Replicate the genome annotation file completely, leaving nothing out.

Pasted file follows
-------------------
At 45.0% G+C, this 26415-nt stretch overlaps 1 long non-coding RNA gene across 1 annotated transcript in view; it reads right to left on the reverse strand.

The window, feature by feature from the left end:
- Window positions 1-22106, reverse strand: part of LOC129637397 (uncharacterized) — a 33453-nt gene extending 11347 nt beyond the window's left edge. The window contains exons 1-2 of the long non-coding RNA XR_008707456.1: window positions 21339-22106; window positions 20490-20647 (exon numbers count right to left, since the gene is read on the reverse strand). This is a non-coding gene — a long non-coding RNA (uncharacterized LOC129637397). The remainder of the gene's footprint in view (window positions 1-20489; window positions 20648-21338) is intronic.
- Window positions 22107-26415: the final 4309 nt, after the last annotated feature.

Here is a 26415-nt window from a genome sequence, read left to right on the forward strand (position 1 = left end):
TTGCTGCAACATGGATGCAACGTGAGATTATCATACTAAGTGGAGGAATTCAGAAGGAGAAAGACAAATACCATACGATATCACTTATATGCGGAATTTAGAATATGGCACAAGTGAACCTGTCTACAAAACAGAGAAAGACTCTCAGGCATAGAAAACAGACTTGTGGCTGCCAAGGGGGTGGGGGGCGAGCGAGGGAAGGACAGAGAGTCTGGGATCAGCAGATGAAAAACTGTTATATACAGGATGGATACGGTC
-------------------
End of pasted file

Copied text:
At 45.0% G+C, this 26415-nt stretch overlaps 1 long non-coding RNA gene across 1 annotated transcript in view; it reads right to left on the reverse strand.

The window, feature by feature from the left end:
- Window positions 1-22106, reverse strand: part of LOC129637397 (uncharacterized) — a 33453-nt gene extending 11347 nt beyond the window's left edge. The window contains exons 1-2 of the long non-coding RNA XR_008707456.1: window positions 21339-22106; window positions 20490-20647 (exon numbers count right to left, since the gene is read on the reverse strand). This is a non-coding gene — a long non-coding RNA (uncharacterized LOC129637397). The remainder of the gene's footprint in view (window positions 1-20489; window positions 20648-21338) is intronic.
- Window positions 22107-26415: the final 4309 nt, after the last annotated feature.

Here is a 26415-nt window from a genome sequence, read left to right on the forward strand (position 1 = left end):
TTGCTGCAACATGGATGCAACGTGAGATTATCATACTAAGTGGAGGAATTCAGAAGGAGAAAGACAAATACCATACGATATCACTTATATGCGGAATTTAGAATATGGCACAAGTGAACCTGTCTACAAAACAGAGAAAGACTCTCAGGCATAGAAAACAGACTTGTGGCTGCCAAGGGGGTGGGGGGCGAGCGAGGGAAGGACAGAGAGTCTGGGATCAGCAGATGAAAAACTGTTATATACAGGATGGATACGGTC